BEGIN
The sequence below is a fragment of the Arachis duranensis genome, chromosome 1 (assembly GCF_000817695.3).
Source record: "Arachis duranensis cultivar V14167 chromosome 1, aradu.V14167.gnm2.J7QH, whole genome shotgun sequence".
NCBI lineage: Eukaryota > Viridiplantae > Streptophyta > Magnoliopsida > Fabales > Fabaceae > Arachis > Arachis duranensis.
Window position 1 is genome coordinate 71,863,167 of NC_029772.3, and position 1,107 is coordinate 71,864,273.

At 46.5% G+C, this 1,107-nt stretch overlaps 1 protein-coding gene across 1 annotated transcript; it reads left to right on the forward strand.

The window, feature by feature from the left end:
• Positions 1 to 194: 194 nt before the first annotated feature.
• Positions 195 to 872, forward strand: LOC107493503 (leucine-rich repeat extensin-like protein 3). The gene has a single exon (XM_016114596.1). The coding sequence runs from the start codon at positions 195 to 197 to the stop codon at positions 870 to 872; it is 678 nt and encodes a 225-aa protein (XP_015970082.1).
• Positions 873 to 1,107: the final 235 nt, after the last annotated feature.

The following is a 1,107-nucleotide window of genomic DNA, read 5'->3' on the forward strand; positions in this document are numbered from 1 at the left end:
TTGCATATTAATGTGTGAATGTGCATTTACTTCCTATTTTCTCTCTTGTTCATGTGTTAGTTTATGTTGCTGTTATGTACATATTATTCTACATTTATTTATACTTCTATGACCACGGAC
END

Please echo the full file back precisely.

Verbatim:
The sequence below is a fragment of the Arachis duranensis genome, chromosome 1 (assembly GCF_000817695.3).
Source record: "Arachis duranensis cultivar V14167 chromosome 1, aradu.V14167.gnm2.J7QH, whole genome shotgun sequence".
NCBI lineage: Eukaryota > Viridiplantae > Streptophyta > Magnoliopsida > Fabales > Fabaceae > Arachis > Arachis duranensis.
Window position 1 is genome coordinate 71,863,167 of NC_029772.3, and position 1,107 is coordinate 71,864,273.

At 46.5% G+C, this 1,107-nt stretch overlaps 1 protein-coding gene across 1 annotated transcript; it reads left to right on the forward strand.

The window, feature by feature from the left end:
• Positions 1 to 194: 194 nt before the first annotated feature.
• Positions 195 to 872, forward strand: LOC107493503 (leucine-rich repeat extensin-like protein 3). The gene has a single exon (XM_016114596.1). The coding sequence runs from the start codon at positions 195 to 197 to the stop codon at positions 870 to 872; it is 678 nt and encodes a 225-aa protein (XP_015970082.1).
• Positions 873 to 1,107: the final 235 nt, after the last annotated feature.

The following is a 1,107-nucleotide window of genomic DNA, read 5'->3' on the forward strand; positions in this document are numbered from 1 at the left end:
TTGCATATTAATGTGTGAATGTGCATTTACTTCCTATTTTCTCTCTTGTTCATGTGTTAGTTTATGTTGCTGTTATGTACATATTATTCTACATTTATTTATACTTCTATGACCACGGAC